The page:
This tutorial explains Automated Fault-Tolerance Testing for your test suites using maxFailedTests in Katalon Studio and TestOps. Learn to fail fast and fail often now.
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What is Fault Tolerance?
Have you read the book Fail Fast, Fail Often: How Losing Can Help You Win by Ryan Babineaux and John Krumboltz?
Well, in short, it teaches us to have a unique look at failures, knows our level of tolerance to faults made, and gracefully pick ourselves up. In practice, putting out a requirement for flawless releases or a defect-free testing process is not realistic. Instead, minor bugs that bring little harm to the application functionality can be bypassed.
This way, teams can redirect their efforts and attention to more severe issues, such as disruptions and malfunctions on the system as a whole. If a component, system, or software can work as it was designed to in the presence of the defects, then those faults can be ‘tolerated’.
What You Will Learn:
Automated Fault-Tolerance Testing
It goes without saying: The sooner defects and failures are spotted in the SDLC, the less costly they are to fix.
Following the concept of shift-left in software testing, gaining earlier and more frequent feedback can save both money and work.
As bugs inch their way towards production, the cost of fixing mounts since they are now more connected to other codes. Errors are now complex to reproduce, take up development time and ultimately failing teams to deliver releases or applications on time.
What software development teams often do are:
- Make use of Continuous Integration (CI) and static analysis to keep codes clean.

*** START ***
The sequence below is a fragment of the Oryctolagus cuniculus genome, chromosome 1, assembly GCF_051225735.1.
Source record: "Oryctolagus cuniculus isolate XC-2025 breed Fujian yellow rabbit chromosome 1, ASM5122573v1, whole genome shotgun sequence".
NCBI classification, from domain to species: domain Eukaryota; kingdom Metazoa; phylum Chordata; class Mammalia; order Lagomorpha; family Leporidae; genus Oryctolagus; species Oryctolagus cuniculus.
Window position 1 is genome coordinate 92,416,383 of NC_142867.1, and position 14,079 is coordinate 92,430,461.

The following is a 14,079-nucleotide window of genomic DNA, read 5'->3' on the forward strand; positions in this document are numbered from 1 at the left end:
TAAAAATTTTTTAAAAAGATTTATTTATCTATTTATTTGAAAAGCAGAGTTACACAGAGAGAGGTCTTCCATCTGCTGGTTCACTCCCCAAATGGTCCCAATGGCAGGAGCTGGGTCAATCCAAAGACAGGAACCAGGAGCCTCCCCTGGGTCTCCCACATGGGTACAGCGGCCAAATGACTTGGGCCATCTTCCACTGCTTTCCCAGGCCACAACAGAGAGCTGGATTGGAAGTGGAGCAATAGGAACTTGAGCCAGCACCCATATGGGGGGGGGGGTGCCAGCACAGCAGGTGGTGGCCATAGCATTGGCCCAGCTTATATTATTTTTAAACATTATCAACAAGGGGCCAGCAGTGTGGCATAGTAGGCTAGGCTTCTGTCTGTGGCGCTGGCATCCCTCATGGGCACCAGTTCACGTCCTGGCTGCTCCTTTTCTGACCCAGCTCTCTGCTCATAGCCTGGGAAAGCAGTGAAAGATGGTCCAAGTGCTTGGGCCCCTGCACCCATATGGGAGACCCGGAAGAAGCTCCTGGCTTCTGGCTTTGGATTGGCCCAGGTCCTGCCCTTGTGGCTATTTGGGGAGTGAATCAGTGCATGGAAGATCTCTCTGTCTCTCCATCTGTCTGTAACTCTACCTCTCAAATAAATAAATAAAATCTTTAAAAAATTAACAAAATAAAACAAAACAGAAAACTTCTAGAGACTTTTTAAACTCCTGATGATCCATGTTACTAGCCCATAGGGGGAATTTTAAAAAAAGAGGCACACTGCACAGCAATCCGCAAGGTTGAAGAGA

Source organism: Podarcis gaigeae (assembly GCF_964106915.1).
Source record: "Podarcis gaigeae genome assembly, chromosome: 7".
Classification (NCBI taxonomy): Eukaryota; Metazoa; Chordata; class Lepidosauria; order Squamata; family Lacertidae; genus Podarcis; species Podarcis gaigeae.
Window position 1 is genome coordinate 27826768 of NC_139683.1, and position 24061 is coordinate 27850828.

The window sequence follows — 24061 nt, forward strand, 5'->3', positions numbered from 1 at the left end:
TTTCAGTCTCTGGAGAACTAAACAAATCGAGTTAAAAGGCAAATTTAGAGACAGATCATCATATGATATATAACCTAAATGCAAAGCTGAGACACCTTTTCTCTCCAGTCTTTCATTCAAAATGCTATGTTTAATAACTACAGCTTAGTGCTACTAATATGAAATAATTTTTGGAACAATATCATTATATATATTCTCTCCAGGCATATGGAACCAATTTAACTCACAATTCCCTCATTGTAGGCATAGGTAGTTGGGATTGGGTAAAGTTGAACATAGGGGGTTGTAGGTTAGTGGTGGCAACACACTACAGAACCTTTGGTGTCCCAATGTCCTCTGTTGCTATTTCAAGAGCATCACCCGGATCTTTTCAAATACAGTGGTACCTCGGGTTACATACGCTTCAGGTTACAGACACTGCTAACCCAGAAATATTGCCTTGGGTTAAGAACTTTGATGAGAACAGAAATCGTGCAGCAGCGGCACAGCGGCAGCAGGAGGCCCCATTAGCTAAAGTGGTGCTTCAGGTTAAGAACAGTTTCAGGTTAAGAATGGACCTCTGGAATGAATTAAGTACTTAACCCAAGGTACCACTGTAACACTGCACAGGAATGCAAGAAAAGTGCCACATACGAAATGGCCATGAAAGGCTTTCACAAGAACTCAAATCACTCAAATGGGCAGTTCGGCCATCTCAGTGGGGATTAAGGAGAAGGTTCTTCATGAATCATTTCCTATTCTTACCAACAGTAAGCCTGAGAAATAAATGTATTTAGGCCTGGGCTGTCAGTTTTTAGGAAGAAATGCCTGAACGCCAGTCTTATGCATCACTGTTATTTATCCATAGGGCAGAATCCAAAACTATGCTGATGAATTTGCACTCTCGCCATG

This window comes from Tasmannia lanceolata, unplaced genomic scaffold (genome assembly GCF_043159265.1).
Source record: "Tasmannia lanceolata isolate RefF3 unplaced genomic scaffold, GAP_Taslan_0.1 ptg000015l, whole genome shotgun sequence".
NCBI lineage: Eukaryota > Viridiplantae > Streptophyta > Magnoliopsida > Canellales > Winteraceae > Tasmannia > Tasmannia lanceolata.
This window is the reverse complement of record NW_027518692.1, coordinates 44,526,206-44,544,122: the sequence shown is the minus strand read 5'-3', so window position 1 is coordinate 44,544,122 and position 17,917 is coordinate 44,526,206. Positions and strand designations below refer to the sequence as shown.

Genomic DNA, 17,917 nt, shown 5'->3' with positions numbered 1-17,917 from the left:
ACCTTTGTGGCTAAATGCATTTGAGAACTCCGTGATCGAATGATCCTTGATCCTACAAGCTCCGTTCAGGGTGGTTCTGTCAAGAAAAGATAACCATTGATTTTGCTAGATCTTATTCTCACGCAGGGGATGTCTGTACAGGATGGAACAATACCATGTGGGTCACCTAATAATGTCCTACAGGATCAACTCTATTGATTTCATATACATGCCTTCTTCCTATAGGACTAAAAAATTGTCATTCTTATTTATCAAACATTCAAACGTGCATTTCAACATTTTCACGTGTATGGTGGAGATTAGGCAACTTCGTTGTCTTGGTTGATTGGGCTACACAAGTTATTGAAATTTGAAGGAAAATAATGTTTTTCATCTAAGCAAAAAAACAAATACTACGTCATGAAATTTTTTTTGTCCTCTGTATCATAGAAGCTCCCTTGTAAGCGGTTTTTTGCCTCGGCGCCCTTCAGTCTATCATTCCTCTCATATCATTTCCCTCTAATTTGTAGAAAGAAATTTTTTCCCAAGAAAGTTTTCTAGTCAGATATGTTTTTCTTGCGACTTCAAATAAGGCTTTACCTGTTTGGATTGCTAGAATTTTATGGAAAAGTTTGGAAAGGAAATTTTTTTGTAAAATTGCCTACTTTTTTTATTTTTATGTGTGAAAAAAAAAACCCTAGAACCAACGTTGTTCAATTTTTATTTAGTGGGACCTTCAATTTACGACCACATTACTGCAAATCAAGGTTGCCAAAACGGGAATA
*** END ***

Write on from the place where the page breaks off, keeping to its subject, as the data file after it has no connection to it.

- Involve QA engineers in the initial stages to understand requirements, architecture.
- Perform Root Cause Analysis to identity if defects were caused by a single condition or a causal chain.
- Learn from those failures and predict software behaviors to decrease fault tolerance and increase system reliability.
Determine A Failure Threshold
Defining a level of failure threshold depends on the size of your test suites, the number of test cases, and the failure patterns your team has observed from past runs. Just look at how teams do Sprint Planning and story point estimation.
The velocity at which one team can go from sprint to sprint cannot apply to another, since it is just a local measurement, not global. Team A might have members who hold more experience in handling complex features, and adversely, team B might come with an uneven range of technical expertise.
As a result, team B’s number of story points will be greater than team A’s, as they will need more time to handle. Additionally, reordering the list of issues in the backlog for current and future sprints can also be necessary.
For this reason, giving an accurate estimation of the failure threshold can be done in several ways, such as:
- Adding up the total test cases of the tests you will be running.
- Finding the average number of failed tests in the last 90 days.
Having these two measurements determined, you will know the point of failure to jump in and investigate the root causes without having to wait until every single test has finished.